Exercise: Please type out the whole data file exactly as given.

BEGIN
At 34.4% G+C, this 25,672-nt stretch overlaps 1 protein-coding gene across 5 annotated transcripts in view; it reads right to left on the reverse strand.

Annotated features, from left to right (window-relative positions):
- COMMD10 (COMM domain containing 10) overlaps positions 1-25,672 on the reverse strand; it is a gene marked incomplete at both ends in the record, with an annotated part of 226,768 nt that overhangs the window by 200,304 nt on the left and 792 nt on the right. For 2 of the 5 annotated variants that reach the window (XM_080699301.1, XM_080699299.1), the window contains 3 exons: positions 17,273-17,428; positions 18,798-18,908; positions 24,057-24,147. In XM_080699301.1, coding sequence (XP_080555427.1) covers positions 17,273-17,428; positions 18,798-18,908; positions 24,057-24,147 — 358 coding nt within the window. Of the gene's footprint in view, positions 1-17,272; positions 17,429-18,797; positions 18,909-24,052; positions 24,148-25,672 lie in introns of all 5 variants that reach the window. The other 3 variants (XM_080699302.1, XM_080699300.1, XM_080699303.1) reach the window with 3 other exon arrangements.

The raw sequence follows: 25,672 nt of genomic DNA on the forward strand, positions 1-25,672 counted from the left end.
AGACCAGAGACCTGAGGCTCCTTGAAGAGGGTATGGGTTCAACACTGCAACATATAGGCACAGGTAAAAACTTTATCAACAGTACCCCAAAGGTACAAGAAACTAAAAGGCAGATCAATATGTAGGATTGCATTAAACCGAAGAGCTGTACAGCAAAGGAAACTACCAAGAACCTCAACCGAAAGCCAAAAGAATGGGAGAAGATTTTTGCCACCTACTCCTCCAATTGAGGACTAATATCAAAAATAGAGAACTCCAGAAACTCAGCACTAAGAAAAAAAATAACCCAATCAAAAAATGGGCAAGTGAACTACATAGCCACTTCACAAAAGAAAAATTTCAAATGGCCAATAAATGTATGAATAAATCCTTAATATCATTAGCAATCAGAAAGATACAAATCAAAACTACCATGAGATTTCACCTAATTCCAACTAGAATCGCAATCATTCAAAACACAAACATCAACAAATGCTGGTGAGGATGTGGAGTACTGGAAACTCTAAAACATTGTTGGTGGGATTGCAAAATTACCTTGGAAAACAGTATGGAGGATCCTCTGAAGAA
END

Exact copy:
At 34.4% G+C, this 25,672-nt stretch overlaps 1 protein-coding gene across 5 annotated transcripts in view; it reads right to left on the reverse strand.

Annotated features, from left to right (window-relative positions):
- COMMD10 (COMM domain containing 10) overlaps positions 1-25,672 on the reverse strand; it is a gene marked incomplete at both ends in the record, with an annotated part of 226,768 nt that overhangs the window by 200,304 nt on the left and 792 nt on the right. For 2 of the 5 annotated variants that reach the window (XM_080699301.1, XM_080699299.1), the window contains 3 exons: positions 17,273-17,428; positions 18,798-18,908; positions 24,057-24,147. In XM_080699301.1, coding sequence (XP_080555427.1) covers positions 17,273-17,428; positions 18,798-18,908; positions 24,057-24,147 — 358 coding nt within the window. Of the gene's footprint in view, positions 1-17,272; positions 17,429-18,797; positions 18,909-24,052; positions 24,148-25,672 lie in introns of all 5 variants that reach the window. The other 3 variants (XM_080699302.1, XM_080699300.1, XM_080699303.1) reach the window with 3 other exon arrangements.

The raw sequence follows: 25,672 nt of genomic DNA on the forward strand, positions 1-25,672 counted from the left end.
AGACCAGAGACCTGAGGCTCCTTGAAGAGGGTATGGGTTCAACACTGCAACATATAGGCACAGGTAAAAACTTTATCAACAGTACCCCAAAGGTACAAGAAACTAAAAGGCAGATCAATATGTAGGATTGCATTAAACCGAAGAGCTGTACAGCAAAGGAAACTACCAAGAACCTCAACCGAAAGCCAAAAGAATGGGAGAAGATTTTTGCCACCTACTCCTCCAATTGAGGACTAATATCAAAAATAGAGAACTCCAGAAACTCAGCACTAAGAAAAAAAATAACCCAATCAAAAAATGGGCAAGTGAACTACATAGCCACTTCACAAAAGAAAAATTTCAAATGGCCAATAAATGTATGAATAAATCCTTAATATCATTAGCAATCAGAAAGATACAAATCAAAACTACCATGAGATTTCACCTAATTCCAACTAGAATCGCAATCATTCAAAACACAAACATCAACAAATGCTGGTGAGGATGTGGAGTACTGGAAACTCTAAAACATTGTTGGTGGGATTGCAAAATTACCTTGGAAAACAGTATGGAGGATCCTCTGAAGAA